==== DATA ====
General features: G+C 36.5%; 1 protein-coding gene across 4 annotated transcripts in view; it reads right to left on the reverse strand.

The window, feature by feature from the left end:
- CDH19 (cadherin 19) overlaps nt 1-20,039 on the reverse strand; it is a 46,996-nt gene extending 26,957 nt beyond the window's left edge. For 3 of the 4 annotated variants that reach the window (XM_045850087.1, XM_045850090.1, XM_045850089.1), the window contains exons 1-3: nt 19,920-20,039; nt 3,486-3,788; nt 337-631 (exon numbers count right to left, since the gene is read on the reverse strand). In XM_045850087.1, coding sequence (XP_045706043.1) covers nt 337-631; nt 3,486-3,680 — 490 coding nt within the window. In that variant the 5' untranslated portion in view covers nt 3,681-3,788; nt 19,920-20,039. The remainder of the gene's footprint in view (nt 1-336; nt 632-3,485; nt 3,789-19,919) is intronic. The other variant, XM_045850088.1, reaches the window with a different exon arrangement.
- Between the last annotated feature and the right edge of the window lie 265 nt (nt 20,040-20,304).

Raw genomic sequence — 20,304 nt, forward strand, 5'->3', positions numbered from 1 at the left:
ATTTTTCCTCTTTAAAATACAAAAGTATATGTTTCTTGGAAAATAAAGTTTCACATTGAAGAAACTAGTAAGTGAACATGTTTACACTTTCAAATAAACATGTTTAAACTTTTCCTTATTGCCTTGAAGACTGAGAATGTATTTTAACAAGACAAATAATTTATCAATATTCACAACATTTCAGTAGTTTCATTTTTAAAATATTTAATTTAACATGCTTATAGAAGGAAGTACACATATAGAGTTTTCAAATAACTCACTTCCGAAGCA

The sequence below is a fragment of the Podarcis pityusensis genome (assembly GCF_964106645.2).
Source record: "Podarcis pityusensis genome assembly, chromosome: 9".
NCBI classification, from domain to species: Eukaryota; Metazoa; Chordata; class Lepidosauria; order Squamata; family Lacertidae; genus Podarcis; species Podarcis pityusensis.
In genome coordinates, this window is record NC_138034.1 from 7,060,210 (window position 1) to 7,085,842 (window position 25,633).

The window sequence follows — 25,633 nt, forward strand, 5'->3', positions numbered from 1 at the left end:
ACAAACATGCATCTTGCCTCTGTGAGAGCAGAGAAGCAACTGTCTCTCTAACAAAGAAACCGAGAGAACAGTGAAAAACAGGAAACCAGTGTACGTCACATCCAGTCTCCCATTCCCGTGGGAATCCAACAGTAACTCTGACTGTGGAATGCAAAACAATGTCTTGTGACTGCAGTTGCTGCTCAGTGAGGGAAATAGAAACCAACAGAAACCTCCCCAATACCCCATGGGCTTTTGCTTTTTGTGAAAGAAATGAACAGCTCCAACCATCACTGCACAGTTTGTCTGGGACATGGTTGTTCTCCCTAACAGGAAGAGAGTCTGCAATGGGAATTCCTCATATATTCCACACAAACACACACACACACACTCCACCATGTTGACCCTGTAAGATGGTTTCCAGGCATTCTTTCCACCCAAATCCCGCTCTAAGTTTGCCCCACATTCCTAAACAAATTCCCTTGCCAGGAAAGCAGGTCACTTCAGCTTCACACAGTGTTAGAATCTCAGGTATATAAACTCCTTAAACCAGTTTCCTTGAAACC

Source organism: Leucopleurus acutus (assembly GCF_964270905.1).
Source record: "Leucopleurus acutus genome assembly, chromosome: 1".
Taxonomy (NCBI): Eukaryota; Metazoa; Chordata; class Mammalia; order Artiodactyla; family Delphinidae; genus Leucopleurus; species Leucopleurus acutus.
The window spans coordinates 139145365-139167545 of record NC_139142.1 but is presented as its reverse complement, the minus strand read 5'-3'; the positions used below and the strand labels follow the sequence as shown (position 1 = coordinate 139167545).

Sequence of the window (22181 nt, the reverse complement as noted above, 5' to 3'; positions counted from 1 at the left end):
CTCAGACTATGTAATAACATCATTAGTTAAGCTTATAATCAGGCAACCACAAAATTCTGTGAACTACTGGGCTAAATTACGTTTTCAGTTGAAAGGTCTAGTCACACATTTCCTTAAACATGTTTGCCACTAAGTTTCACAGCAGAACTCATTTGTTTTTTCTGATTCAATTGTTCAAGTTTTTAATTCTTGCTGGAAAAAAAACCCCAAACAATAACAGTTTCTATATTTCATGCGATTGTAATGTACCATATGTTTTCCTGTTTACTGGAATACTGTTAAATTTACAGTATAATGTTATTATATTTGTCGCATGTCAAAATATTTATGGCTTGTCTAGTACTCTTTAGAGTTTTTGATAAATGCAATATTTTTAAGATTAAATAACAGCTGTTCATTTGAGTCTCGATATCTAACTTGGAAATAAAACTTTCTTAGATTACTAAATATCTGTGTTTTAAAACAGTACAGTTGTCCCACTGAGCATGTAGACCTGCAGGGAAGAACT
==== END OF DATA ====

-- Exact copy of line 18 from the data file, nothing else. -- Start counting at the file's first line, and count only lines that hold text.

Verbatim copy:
CTCAGACTATGTAATAACATCATTAGTTAAGCTTATAATCAGGCAACCACAAAATTCTGTGAACTACTGGGCTAAATTACGTTTTCAGTTGAAAGGTCTAGTCACACATTTCCTTAAACATGTTTGCCACTAAGTTTCACAGCAGAACTCATTTGTTTTTTCTGATTCAATTGTTCAAGTTTTTAATTCTTGCTGGAAAAAAAACCCCAAACAATAACAGTTTCTATATTTCATGCGATTGTAATGTACCATATGTTTTCCTGTTTACTGGAATACTGTTAAATTTACAGTATAATGTTATTATATTTGTCGCATGTCAAAATATTTATGGCTTGTCTAGTACTCTTTAGAGTTTTTGATAAATGCAATATTTTTAAGATTAAATAACAGCTGTTCATTTGAGTCTCGATATCTAACTTGGAAATAAAACTTTCTTAGATTACTAAATATCTGTGTTTTAAAACAGTACAGTTGTCCCACTGAGCATGTAGACCTGCAGGGAAGAACT